Dance partner half a world away joins stage on final day of festival

Rehearsing for her Dunedin Fringe Festival 2021 performance, Duo, at the Screaming Rooster in Stafford St is Jess Quaid, of Auckland. PHOTO: GERARD O’BRIEN
Rehearsing for her Dunedin Fringe Festival 2021 performance, Duo, at the Screaming Rooster in Stafford St is Jess Quaid, of Auckland. PHOTO: GERARD O’BRIEN
Being oceans apart during a global pandemic did not stop a New Zealand dancer from performing a duet with adancer in London for this year’s Dunedin Fringe Festival.

Duo,performed by Jess Quaid, of Auckland, and Amy Mauvan, of London, was one of the many showsthat brought the festival to a close yesterday.

The pair had worked together on and off in contemporary dance for about 10 years, and despite Covid-19 travel restrictions that was able to continue with a the help of technology.

Quaid performed live at the Screaming Rooster inStafford St, while a recording ofMauvan dancing was projected on to a screen behind her.

The concept of a virtual duet arose about this time last year when New Zealand went into lockdown, Quaid said.

London was not yet in lockdown, so the idea, originally, was to have Mauvan perform live at her gallery space in London, while Quaid joined virtually.

But before that could happen, alert levels changed and New Zealand was no longer in lockdown, but London was, so their roles had to be reversed.

Quaid said performing a duet virtually had the potentialto go ‘‘horribly wrong’’.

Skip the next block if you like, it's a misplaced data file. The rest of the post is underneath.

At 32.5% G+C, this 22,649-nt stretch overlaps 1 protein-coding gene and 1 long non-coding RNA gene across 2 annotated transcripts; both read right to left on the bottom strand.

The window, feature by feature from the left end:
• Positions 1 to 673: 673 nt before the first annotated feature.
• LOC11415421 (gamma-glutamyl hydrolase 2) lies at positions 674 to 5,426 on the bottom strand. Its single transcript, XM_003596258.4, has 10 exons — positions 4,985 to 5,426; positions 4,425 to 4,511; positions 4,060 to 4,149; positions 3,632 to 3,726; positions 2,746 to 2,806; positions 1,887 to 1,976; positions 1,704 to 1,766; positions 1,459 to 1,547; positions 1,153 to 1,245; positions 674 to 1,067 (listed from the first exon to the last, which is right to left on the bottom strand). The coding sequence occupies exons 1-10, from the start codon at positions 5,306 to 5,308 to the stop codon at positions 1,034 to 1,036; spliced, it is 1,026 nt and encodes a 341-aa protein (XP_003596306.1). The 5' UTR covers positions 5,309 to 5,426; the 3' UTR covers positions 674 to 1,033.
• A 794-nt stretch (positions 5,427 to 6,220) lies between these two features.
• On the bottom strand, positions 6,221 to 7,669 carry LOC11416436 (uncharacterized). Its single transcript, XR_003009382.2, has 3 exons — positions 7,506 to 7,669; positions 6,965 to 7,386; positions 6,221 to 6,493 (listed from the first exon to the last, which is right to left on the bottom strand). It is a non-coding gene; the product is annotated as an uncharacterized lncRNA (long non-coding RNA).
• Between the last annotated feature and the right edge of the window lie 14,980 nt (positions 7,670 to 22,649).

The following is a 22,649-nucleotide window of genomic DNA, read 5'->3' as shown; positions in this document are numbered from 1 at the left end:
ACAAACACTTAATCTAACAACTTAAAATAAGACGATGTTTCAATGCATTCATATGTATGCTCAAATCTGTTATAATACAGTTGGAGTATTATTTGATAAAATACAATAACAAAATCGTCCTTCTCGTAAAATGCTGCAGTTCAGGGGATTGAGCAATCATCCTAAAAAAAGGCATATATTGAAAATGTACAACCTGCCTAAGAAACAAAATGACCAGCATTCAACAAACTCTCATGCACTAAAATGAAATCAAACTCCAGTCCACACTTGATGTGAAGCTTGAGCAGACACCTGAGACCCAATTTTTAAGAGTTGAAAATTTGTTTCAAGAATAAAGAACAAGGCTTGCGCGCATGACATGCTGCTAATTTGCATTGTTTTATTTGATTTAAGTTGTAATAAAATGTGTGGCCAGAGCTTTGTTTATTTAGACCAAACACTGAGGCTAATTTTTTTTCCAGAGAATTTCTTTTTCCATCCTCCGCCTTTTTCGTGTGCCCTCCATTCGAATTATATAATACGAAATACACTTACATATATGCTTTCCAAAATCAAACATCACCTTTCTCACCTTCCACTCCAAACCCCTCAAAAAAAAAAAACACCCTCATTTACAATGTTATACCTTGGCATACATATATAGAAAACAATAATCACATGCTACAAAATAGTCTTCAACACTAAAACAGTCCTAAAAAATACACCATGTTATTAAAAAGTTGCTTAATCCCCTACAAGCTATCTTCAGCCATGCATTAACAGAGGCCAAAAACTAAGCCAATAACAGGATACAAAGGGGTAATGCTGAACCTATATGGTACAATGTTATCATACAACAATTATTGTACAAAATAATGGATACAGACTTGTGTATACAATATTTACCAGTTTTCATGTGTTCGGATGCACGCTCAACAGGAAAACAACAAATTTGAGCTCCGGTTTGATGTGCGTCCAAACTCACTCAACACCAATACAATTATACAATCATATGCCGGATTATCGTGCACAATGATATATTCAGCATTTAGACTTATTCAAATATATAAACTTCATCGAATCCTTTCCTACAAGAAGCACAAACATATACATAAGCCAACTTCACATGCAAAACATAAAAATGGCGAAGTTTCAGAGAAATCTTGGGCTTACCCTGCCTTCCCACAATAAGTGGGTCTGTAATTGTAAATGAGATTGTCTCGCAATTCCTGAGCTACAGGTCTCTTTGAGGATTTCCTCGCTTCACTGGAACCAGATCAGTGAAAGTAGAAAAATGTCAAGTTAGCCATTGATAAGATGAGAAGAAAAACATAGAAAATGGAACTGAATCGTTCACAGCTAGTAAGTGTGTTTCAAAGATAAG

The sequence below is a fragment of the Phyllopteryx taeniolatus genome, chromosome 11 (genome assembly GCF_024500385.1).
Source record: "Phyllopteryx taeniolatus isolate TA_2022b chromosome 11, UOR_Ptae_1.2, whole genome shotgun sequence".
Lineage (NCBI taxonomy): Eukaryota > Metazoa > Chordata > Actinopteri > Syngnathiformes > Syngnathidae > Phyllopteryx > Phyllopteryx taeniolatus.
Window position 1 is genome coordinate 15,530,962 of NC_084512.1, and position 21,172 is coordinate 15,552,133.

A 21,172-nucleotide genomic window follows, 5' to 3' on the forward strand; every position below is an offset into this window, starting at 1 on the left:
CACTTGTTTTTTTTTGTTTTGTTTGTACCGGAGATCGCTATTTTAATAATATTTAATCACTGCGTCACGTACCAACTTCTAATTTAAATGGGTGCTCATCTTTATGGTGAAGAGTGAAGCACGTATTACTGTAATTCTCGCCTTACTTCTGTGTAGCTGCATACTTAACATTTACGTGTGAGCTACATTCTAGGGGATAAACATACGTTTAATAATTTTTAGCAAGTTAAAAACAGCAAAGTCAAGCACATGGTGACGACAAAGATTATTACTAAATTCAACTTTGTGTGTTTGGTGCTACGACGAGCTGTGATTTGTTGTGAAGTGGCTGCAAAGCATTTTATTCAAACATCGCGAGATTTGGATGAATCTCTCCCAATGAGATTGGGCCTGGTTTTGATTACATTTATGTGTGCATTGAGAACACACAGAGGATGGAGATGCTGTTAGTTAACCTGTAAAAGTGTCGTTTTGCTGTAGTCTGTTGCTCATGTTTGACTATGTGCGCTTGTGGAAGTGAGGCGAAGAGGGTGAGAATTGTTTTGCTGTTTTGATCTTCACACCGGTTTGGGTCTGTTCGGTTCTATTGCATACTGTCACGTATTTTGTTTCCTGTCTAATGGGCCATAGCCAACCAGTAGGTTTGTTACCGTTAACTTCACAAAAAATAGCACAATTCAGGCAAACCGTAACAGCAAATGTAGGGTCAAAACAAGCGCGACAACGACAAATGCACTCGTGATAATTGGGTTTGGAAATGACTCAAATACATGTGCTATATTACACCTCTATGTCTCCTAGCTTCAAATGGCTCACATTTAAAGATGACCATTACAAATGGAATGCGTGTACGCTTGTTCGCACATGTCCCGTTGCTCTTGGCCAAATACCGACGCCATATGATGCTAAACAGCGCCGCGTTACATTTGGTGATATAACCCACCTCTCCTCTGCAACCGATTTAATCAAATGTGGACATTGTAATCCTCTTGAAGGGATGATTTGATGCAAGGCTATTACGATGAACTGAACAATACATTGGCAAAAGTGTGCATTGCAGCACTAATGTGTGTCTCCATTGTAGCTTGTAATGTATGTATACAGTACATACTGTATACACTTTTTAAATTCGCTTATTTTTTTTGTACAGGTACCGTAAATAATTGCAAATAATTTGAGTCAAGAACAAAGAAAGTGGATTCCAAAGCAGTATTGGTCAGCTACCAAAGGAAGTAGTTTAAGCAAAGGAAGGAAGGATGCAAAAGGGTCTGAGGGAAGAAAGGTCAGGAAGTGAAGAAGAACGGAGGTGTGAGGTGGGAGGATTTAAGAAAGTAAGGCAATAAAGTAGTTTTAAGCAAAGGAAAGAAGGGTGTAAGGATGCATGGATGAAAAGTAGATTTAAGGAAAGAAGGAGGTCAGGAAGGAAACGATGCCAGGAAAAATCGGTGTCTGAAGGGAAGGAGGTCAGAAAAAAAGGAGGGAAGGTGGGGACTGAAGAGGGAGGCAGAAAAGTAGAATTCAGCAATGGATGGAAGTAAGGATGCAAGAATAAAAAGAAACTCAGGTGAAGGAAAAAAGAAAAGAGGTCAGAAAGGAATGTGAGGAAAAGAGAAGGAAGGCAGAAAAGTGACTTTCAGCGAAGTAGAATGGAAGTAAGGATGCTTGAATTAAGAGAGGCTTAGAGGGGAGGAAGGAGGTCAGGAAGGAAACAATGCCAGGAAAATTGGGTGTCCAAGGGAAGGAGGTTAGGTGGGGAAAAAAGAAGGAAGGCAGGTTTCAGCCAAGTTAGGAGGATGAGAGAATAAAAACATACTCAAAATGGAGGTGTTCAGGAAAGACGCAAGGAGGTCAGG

Thankfully, it did not.

Quaid, who is based in Auckland but grew up in Queenstown, said the audience was ‘‘incredible’’.

‘‘We had a really good turnout [on Saturday] night and sold quite a few tickets [for Sunday night].

‘‘It was a fantastically friendly and engaged audience.

‘‘Half of that is the venue we are in — it is kind of the venue of an artist’s dreams.’’

The show, along with about 15 others yesterday, brought the 2021 Dunedin Fringe Festival to a close.

Festival director Gareth McMillan said it had been an ‘‘amazing’’ and ‘‘jam-packed’’ 11 days.

‘‘There’s always so much to see and it goes past too quickly.’’

Following the cancellation of the festival last year due to Covid-19, artists were more than ready to present their hard work and creative ideas, and it seemed audiences were more than ready too.

While final ticket sales numbers have not been finalised, Mr McMillan expected them to be significantly greater than 2019.

The team was already looking at how the festival could build on this year’s success and continue supporting its artists.

‘‘We actually start planning for the next year before the festival has even finished,’’ he said.

The Dunedin Fringe Arts Trustalso runs other events throughout the year, included the Amped Music Project in August and the New Zealand Young Writers Festival in September.

molly.houseman@odt.co.nz 

Add a Comment

Our journalists are your neighbours

We are the South's eyes and ears in crucial council meetings, at court hearings, on the sidelines of sporting events and on the frontline of breaking news.

As our region faces uncharted waters in the wake of a global pandemic, Otago Daily Times continues to bring you local stories that matter.

We employ local journalists and photographers to tell your stories, as other outlets cut local coverage in favour of stories told out of Auckland, Wellington and Christchurch.

You can help us continue to bring you local news you can trust by becoming a supporter.

Become a Supporter